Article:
Brian Williams to leave NBC News after 28 years
MSNBC host and former “Nightly News” anchor Brian Williams will leave NBC News in December after 28 years at the network, he announced Tuesday.
Williams, who has helmed MSNBC’s 11 p.m. show “The 11th Hour with Brian Williams” for the past five years, said he is stepping away from the network at the completion of his contract.
“Following much reflection, and after 28 years with the company, I have decided to leave NBC upon the completion of my current contract in December,” Williams, 62, said in a note to MSNBC employees obtained by The Hill.
“I have been truly blessed. I have been allowed to spend almost half of my life with one company. NBC is a part of me and always will be,” he added.
MSNBC president Rashida Jones told staff that Williams “has informed us he would like to take the coming months to spend time with his family,” according to a letter obtained by The Hill.
“Brian’s time at NBC has been marked by breaking countless major stories, attracting leading journalists and guests to his programs, and most especially, great resiliency. He has built a fiercely loyal following for The 11th Hour and we and our viewers will miss his penetrating questions and thoughtful commentary,” she added.
The longtime journalist was suspended from “Nightly News” for six months in 2015 for embellishing a story about coming under fire while in Iraq. He later returned as a host on MSNBC.
“This is the end of a chapter and the beginning of another,” Williams said in his note Tuesday, adding “There are many things I want to do, and I’ll pop up again somewhere.”
“For the next few months, I’ll be with my family, the people I love most and the people who enabled my career to happen. I will reflect on the kindness people have shown me, and I will pay it forward,” he said.
The New York Times was the first to report on Williams’s departure.
Williams joined NBC News starting in 1993, serving as the network’s chief White House correspondent and anchor and managing editor of “The News with Brian Williams,” a program that aired on MSNBC and CNBC.
The local-turned-national news journalist rose to the anchor desk at “NBC Nightly News” in 2004, a spot he held until his suspension in 2015. Williams replaced veteran journalist Tom Brokaw.
Williams drew scrutiny in February 2015 after he admitted to exaggerating a story about an experience he had in a helicopter in Iraq.
He said a helicopter he was aboard was “forced down after being hit by an R.P.G.,” referring to a rocket-propelled grenade, when in actuality he was in a following aircraft that “landed after the ground fire incident.”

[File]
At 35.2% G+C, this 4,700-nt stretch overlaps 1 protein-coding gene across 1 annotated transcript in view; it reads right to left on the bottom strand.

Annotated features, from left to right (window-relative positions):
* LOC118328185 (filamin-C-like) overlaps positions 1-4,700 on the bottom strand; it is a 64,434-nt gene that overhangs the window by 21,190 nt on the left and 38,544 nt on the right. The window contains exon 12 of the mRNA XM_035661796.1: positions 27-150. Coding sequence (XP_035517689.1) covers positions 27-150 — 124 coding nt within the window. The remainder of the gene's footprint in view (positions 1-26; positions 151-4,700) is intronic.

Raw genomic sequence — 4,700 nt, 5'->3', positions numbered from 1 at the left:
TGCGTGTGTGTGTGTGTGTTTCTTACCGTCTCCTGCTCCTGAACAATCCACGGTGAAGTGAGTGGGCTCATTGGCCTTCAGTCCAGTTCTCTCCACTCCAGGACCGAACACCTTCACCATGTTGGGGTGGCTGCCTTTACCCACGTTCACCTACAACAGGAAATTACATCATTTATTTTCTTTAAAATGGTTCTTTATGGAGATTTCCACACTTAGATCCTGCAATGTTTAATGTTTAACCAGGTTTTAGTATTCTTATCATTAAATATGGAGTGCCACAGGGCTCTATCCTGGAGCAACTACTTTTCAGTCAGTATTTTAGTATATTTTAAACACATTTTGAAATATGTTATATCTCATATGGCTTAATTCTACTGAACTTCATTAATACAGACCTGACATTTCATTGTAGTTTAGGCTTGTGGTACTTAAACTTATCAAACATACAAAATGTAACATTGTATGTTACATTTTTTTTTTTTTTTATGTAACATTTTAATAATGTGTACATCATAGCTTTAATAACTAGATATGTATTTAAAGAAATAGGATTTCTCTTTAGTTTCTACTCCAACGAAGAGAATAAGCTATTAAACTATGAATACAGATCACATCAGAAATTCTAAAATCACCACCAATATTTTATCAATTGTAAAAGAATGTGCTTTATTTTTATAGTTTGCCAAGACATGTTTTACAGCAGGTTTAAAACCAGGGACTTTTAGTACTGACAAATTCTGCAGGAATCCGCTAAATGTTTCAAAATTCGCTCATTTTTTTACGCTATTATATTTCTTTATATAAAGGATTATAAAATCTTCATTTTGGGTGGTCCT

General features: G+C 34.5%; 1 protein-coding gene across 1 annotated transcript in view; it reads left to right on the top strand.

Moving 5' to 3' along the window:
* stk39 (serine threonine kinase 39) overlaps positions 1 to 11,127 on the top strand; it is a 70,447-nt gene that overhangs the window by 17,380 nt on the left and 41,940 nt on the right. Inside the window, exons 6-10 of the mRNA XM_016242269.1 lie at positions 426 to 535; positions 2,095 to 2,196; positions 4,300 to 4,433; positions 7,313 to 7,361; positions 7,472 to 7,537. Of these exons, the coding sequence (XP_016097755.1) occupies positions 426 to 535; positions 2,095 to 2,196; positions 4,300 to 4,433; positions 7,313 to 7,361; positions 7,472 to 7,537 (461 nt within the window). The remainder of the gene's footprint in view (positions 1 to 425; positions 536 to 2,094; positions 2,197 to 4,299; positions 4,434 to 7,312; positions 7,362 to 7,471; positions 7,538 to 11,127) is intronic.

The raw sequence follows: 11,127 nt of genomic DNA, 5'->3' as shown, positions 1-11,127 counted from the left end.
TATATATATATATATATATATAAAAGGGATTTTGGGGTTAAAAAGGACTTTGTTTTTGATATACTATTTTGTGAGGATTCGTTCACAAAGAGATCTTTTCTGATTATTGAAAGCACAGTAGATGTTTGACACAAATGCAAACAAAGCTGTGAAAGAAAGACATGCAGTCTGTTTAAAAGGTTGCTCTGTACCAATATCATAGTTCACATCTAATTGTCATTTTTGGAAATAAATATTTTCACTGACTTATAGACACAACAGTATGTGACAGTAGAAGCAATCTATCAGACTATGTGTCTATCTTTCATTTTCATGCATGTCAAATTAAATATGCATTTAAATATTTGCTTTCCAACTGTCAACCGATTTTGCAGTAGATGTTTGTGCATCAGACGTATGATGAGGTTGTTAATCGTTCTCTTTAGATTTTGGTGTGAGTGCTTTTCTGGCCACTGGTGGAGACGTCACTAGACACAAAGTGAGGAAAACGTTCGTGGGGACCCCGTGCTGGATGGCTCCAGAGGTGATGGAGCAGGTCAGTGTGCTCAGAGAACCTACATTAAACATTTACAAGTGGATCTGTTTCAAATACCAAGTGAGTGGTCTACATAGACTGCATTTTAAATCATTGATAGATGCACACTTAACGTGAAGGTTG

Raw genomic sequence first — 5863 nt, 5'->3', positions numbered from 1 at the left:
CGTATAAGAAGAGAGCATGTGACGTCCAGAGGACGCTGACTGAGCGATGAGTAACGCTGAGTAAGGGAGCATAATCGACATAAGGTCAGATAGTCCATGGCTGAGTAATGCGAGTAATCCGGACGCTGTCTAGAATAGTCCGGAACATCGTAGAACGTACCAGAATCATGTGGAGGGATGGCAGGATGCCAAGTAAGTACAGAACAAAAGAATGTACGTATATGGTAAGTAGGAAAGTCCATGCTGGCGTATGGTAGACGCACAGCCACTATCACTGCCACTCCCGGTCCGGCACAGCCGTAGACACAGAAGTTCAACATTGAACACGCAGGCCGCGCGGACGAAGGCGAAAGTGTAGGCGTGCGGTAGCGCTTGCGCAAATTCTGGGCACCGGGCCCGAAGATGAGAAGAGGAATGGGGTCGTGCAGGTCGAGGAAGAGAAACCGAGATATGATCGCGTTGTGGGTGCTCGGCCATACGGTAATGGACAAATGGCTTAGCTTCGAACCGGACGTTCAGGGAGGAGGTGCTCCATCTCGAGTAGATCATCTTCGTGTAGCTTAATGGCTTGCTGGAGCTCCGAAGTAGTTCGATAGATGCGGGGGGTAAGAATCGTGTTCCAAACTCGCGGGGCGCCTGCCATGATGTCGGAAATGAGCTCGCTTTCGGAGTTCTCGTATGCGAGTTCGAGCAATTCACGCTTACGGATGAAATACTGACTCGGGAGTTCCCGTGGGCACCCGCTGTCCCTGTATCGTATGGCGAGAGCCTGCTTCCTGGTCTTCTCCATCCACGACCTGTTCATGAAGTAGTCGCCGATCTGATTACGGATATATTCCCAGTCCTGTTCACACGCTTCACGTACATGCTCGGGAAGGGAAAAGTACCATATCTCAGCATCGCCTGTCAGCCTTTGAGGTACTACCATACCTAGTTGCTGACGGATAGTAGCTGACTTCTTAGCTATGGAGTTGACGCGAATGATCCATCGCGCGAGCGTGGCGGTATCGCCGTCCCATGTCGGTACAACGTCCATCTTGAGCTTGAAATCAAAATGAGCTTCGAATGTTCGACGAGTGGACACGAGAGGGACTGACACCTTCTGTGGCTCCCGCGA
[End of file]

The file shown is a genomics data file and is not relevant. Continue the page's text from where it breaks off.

He said he then “spent 2 harrowing nights in a sandstorm in the Iraq desert.”
Williams retracted the story and apologized on air, telling viewers “I made a mistake in recalling the events of 12 years ago.”
The longtime journalist returned to MSNBC in September 2015 following his suspension as a breaking-news anchor before starting his current show, “The 11th Hour with Brian Williams,” the next year, which he has helmed ever since.
Williams was also known for his appearances on other media platforms, including the episode he hosted of “Saturday Night Live” in 2007, appearances on the television show “30 Rock” and interviews with David Letterman, Stephen Colbert and Jimmy Fallon on their late-night programs.
Williams reflected on his tenure at MSNBC in his letter to colleagues.
“28 years, 38 countries, 8 Olympic games, 7 Presidential elections, half a dozen Presidents, a few wars, and one SNL. Good friends were in great supply at NBC. I was fortunate that everyone I worked with made me better at my job. I’ve had the best colleagues imaginable. That includes great bosses,” he wrote.
“I was on the air for the launch of MSNBC. My return years later was my choice, as was launching The 11th Hour that I’m as proud of as the decade I spent anchoring Nightly News. I wanted it to be called The 11th Hour (it was late in the 2016 campaign) and I wanted it to air at 11pm Eastern time. I ask all those who are a part of our loyal viewing audience to remain loyal. The 11th Hour will remain in good hands, produced by the best team in cable news,” he added.
The longtime journalist said he has been “truly blessed,” adding “I have been allowed to spend almost half of my life with one company.”
“NBC is a part of me and always will be,” he said.